How can we attempt to work towards this? A place to start can be the rejection of genealogies of thought, intellectual canons and the imposition of universals on others. Kofman sought to do this with regards to writing: “Thus it is as vain to seek to impose a canonical model on writing as it is futile to seek to legislate universally in morality: each must do only what he can” (1993, p.3). However this is equally true of other expressions of thought – even if not necessarily written down. We need to advocate new forms of writing and new symbols (Kofman 1993, pp.6, 101), a plurality in which each person can express their relationship to society in their own way which does not become confined within hegemonic canons (or counter-hegemonic ones for that matter). This would be a valuing and concentration on the decentring of thought, of knowledge, and of writing thereby disrupting and displacing already existing authorities while resisting the creation of new ones.
However, this means dissenting from Kofman and Nietzsche is two important ways. Firstly, it requires the recognition of the creative and emancipatory potential of collective forms of thought and the tempering of individualism which is bound up with the very hierarchies which need to be disrupted. This is not a call for a Leninist subordination to ‘democratic centralism’. Nor is it an encouragement of populist forms of governance or what many call a ‘herd-mentality’. Rather, a decentred way of thinking collectively would explicitly value the importance of each individual thinking deeply with the collective. Much of this already happens through the flowering that is created in resistance to the status quo; yet it is usually roundly dismissed in elite spheres as the ‘irrationality’ of ‘unthinking masses’. Still, this is the kind of thinking that resists petrification because it happens outside the institutionalisation of capital and the state.
This leads to the second objection to Kofman and Nietzsche: that it is important, in fact necessary, to write in ways that are understood and engaged with beyond a narrow elite. Near the end of Nietzsche and Metaphor, Sarah Kofman writes the following:
However, to write while displacing the habitual meaning of metaphors, to write outside the norms of the concept, like a ‘madman’, is to risk not being understood — to want not to be understood — by the heard, by common sense…Thus it is Nietzsche’s fate to be ‘misheard’ (1993, p.112).
However, Kofman further points out that when Nietzsche argues for “wanting to stay ‘clean’ [‘propre’] and not mixing with the populace” (1993, p.112), his language is one that “parodies” aristocratic obsession with purity and mixing. While this may be true and while Nietzsche’s voice is is certainly a mockery and critique of elite society, he remains committed to a “metaphorical style that is ‘aristocratic’” (1993, p.112). The acceptance here, by Kofman, of the kind of insularity and parochialism in engagement with others who are different than oneself, is not only problematic, but also dangerous. Not necessarily in the purist fashion (that borders on fascism) which Nietzsche is opposing, but in the way such an approach attempts to withdraw entirely from society and the idea of the ‘public’. In “discouraging the common” (1993, p.114), Kofman and Nietzsche are denying the necessity of human sociality and solidarity. In this way, they are not only denying hierarchical relationships but also horizontal ones.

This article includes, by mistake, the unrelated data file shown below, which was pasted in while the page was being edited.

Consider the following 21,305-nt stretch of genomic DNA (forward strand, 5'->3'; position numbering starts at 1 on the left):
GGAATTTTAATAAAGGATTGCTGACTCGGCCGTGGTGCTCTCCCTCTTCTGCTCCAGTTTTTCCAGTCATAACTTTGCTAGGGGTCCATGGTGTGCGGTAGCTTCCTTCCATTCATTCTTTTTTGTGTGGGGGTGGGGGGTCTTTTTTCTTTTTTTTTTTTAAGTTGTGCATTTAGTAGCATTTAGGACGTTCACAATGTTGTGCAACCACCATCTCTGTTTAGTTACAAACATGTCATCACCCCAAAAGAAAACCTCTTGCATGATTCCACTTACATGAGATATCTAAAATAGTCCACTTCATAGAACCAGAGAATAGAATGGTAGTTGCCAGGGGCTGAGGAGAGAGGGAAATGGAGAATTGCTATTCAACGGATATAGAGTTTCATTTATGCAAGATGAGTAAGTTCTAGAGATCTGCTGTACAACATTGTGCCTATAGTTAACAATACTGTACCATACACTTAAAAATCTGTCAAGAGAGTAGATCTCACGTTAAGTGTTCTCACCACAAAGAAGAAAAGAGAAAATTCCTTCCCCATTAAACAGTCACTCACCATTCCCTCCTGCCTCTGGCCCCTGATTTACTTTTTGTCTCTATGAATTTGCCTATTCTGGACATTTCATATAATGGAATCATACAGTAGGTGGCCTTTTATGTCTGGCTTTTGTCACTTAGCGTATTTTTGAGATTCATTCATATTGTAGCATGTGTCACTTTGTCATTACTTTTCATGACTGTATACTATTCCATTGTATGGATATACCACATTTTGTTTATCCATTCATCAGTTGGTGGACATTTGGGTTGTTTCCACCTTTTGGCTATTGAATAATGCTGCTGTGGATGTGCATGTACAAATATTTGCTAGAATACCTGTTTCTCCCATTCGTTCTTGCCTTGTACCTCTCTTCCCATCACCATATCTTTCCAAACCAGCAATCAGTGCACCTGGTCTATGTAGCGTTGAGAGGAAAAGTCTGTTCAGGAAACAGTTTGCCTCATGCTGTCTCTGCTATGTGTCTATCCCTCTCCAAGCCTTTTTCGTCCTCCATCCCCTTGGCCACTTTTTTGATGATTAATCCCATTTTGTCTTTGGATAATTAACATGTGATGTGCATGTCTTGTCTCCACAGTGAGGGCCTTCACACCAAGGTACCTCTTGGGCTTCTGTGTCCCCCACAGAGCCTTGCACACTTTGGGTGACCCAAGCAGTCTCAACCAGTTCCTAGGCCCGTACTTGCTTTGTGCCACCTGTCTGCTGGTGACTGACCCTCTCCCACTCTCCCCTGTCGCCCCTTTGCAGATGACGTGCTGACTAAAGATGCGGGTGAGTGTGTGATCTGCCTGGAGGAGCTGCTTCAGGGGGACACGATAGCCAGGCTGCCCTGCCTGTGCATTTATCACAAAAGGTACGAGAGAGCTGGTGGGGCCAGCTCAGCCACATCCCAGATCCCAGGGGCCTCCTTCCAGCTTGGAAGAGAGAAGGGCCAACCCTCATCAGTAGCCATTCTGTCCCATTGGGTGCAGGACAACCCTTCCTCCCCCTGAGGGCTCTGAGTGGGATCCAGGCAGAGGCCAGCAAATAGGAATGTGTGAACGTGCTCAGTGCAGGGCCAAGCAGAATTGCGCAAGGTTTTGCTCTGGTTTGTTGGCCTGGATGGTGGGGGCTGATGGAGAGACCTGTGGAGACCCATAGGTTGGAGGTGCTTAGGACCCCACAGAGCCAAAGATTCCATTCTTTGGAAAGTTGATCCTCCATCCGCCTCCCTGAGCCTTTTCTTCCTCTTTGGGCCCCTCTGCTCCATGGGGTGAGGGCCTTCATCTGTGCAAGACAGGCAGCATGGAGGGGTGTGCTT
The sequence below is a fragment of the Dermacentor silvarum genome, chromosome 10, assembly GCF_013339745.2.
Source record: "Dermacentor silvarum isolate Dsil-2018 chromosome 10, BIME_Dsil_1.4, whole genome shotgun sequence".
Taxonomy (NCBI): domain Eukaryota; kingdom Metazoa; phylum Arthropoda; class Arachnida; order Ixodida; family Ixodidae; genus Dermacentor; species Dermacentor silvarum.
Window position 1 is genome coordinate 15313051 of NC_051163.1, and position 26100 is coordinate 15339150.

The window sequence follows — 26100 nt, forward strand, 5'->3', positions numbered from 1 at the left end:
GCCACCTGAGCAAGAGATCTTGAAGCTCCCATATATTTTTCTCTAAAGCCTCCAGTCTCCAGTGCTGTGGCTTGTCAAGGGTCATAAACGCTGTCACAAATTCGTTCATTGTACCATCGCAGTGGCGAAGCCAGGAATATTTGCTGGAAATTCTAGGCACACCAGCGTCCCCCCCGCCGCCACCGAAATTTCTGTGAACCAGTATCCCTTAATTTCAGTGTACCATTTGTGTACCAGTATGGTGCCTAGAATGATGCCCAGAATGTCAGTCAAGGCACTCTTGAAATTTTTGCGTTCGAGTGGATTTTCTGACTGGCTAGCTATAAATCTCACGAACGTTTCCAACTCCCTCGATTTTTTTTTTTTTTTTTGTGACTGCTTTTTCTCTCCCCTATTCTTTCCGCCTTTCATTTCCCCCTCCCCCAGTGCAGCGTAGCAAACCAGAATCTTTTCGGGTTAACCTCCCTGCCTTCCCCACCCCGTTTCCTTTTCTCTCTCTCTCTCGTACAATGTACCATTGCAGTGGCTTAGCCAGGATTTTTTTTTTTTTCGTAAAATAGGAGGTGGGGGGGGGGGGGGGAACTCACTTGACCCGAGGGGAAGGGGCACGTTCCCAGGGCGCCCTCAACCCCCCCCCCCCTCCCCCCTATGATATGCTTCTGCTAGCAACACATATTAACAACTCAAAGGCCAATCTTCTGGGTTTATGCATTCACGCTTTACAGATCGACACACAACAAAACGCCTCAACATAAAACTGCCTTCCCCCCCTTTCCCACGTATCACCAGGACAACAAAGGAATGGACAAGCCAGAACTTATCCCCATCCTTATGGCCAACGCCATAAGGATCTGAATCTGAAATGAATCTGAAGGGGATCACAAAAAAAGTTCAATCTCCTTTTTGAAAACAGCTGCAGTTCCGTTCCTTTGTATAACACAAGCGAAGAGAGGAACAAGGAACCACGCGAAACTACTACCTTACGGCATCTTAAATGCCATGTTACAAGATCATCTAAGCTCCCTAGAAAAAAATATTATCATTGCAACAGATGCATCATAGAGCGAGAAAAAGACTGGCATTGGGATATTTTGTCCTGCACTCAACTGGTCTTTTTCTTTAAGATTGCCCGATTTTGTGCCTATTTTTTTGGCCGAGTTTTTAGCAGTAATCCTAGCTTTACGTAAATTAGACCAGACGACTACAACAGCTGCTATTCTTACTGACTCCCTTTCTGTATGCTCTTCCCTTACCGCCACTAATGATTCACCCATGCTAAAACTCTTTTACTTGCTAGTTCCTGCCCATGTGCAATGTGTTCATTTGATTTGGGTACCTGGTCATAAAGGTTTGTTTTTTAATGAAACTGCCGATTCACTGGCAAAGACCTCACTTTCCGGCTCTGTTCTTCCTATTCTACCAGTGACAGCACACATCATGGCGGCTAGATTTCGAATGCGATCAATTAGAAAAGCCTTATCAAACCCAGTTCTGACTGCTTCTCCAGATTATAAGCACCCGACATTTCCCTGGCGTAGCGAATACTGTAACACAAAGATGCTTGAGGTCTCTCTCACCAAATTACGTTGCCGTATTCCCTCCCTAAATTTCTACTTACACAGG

It is only as someone from a privileged position, as a member of the aristocratic classes, that insularity and withdrawal become possible. Nietzsche’s flirtations with living a lifestyle of a hermit portrays a certain privilege which few people are able to achieve. This is why the popular classes have to engage collectively: thinking, speaking, and writing in ways that are understood broadly. Kofman’s asserts that “it is not the fault of the ‘author’ if his aphorisms fail to be understood” (1993, p.116). While the question of fault may be too prescriptive here, it is a question of privilege if one does not need to be understood. For the popular classes, it is, rather, a necessity. Further, it is also possible to be understood in a real practical everyday sense – even if one is writing in aphorisms. Frantz Fanon’s assertion is instructive: “Everything can be explained to the people, on the single condition that you really want them to understand” (Fanon 1963, p.189). This in itself is an attack on hierarchy and an assertion the all people can and do think deeply.
If then, we are to see, not only Nietzsche as a metaphor, but all forms of thought as a collection of them; and if we are to attempt a decentring of thought, speech and writing that resists its reification and attempts to “dance” with others; we must recognise too that this as a social dance, one that cannot be done alone without communication and understanding. This is the challenge of going beyond Nietzsche and making the metaphor radically meaningful.
Caygill, H., 2017. Nietzsche and Metaphor by Sarah Kofman and Duncan Large; Nietzsche by Michael Tanner. The Philosophical Quarterly, 46(185), pp.35–37.
Deming, R., 2004. Strategies for Overcoming: Nietzsche and the Will to Metaphor. Philosophy and Literature, 28(1), pp.60–73.
Fanon, F., 1963. The Wretched of the Earth, New York: Grove Press.
Foucault, M., 1972. The Archaeology of Knowledge and the Discourse of Language A.M. Sheri., New York: Pantheon Books.
Harcourt, B., 2017. Nietzsche 7/13: Sarah Kofman on 5 January 2017. In Nietzsche 13/13. Paris.
Kofman, S., 1993. Nietzsche and Metaphor D. Large, ed., London: The Athlone Press.
Lorde, A., 2007. Sister Outsider: Essays and Speeches, New York: Ten Speed Press.
 I do not, here, want to fetishise the contention that one cannot learn from books as it is clear that none of these thinkers have meant to essentalise the claim. Instead, I would argue that they are all speaking poetically in the sense that, there being no new ideas, is an attempt at deconstructing questions around reading, learning and progress.